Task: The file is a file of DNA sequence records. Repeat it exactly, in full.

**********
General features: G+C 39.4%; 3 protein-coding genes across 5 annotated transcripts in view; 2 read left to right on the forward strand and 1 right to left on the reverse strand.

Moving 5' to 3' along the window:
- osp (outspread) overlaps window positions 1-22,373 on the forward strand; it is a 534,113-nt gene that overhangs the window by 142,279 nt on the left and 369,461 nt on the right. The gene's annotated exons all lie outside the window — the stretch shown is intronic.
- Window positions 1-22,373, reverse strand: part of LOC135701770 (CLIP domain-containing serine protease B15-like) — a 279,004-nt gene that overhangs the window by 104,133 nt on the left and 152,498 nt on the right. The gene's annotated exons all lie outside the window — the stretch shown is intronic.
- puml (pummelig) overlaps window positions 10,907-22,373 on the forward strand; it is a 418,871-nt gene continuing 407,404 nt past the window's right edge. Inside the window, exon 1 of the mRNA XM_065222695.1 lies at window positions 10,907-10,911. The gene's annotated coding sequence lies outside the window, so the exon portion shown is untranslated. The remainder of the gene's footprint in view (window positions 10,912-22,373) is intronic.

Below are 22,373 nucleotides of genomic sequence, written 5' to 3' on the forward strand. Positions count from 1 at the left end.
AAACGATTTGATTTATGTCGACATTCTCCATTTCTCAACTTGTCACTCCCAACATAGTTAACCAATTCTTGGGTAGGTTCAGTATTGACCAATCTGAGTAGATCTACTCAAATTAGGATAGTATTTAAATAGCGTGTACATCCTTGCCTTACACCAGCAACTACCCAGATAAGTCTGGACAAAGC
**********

General features: G+C 39.4%; 3 protein-coding genes across 5 annotated transcripts in view; 2 read left to right on the forward strand and 1 right to left on the reverse strand.

Moving 5' to 3' along the window:
- osp (outspread) overlaps window positions 1-22,373 on the forward strand; it is a 534,113-nt gene that overhangs the window by 142,279 nt on the left and 369,461 nt on the right. The gene's annotated exons all lie outside the window — the stretch shown is intronic.
- Window positions 1-22,373, reverse strand: part of LOC135701770 (CLIP domain-containing serine protease B15-like) — a 279,004-nt gene that overhangs the window by 104,133 nt on the left and 152,498 nt on the right. The gene's annotated exons all lie outside the window — the stretch shown is intronic.
- puml (pummelig) overlaps window positions 10,907-22,373 on the forward strand; it is a 418,871-nt gene continuing 407,404 nt past the window's right edge. Inside the window, exon 1 of the mRNA XM_065222695.1 lies at window positions 10,907-10,911. The gene's annotated coding sequence lies outside the window, so the exon portion shown is untranslated. The remainder of the gene's footprint in view (window positions 10,912-22,373) is intronic.

Below are 22,373 nucleotides of genomic sequence, written 5' to 3' on the forward strand. Positions count from 1 at the left end.
AAACGATTTGATTTATGTCGACATTCTCCATTTCTCAACTTGTCACTCCCAACATAGTTAACCAATTCTTGGGTAGGTTCAGTATTGACCAATCTGAGTAGATCTACTCAAATTAGGATAGTATTTAAATAGCGTGTACATCCTTGCCTTACACCAGCAACTACCCAGATAAGTCTGGACAAAGC